Aug. 9 (Bloomberg) -- Former Bank of England Deputy Governor John Gieve said the central bank was too slow coming to grips with the financial crisis that began five years ago today.
The Bank of England grasped later than other central banks that “extraordinary measures across the board were going to be necessary,” Gieve told BBC Radio 4’s “Today” program. “Looking back, we were a bit slow off the mark” in providing liquidity to banks. “That would have eased matters at that stage. We could have recapitalized our banks earlier than we did and maybe that would have made us a bit more resilient.”
BNP Paribas SA marked the start of the worst financial crisis since the Great Depression by halting withdrawals from three investment funds that owned subprime mortgage securities. A month later, Britain suffered its first bank run since 1866 when queues formed outside branches of Northern Rock Plc.
The government eventually seized control of the stricken mortgage lender and lawmakers criticized regulators for not doing enough to prevent the crisis. Gieve defended himself at the time by saying: “I do not think I was asleep at the wheel.”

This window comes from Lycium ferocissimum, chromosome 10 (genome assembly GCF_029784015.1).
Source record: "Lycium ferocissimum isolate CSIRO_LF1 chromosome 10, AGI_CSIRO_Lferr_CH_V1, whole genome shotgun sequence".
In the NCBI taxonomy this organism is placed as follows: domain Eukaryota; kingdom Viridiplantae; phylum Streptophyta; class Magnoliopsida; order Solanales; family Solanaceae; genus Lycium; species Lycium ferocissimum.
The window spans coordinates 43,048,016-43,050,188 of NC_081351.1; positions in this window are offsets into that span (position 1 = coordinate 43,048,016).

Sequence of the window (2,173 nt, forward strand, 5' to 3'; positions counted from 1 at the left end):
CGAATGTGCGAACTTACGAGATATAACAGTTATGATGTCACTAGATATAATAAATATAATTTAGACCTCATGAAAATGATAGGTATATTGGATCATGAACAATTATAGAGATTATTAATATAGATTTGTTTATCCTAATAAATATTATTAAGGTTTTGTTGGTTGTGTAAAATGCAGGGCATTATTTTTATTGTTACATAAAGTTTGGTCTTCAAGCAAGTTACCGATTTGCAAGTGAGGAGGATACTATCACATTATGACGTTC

In Britain, the crisis culminated in the 65 billion-pound ($102 billion) taxpayer-funded bailout of Royal Bank of Scotland Group Plc and Lloyds Banking Group Plc following the 2008 collapse of Lehman Brothers Holdings Inc. in the U.S.
The credit crunch plunged Britain into its worst recession since World War II and the economy is still struggling to recover. In its quarterly outlook, the Bank of England yesterday cut its growth forecasts to show the economy at a standstill this year.
“Zero growth for effectively two years is very disappointing,” Gieve said. “The economy is stagnating, still at very high levels of income, which is why it doesn’t feel for many of us, for those of us in work, quite such a devastating recession as in the 1980s and 1990s.”
The “real root of stagnation is a reassessment by the household sector of what they can afford,” he said. “Expectations of increasing prosperity had become ingrained and people borrowed on the basis of that.
‘‘We’re seeing a major change of expectation of future incomes and as a result consumption has not recovered after the recession as it had in previous episodes,’’ he said.
Gieve said the government and the Bank of England should step up efforts to spur the economy by spending more on infrastructure and encouraging banks to lend.
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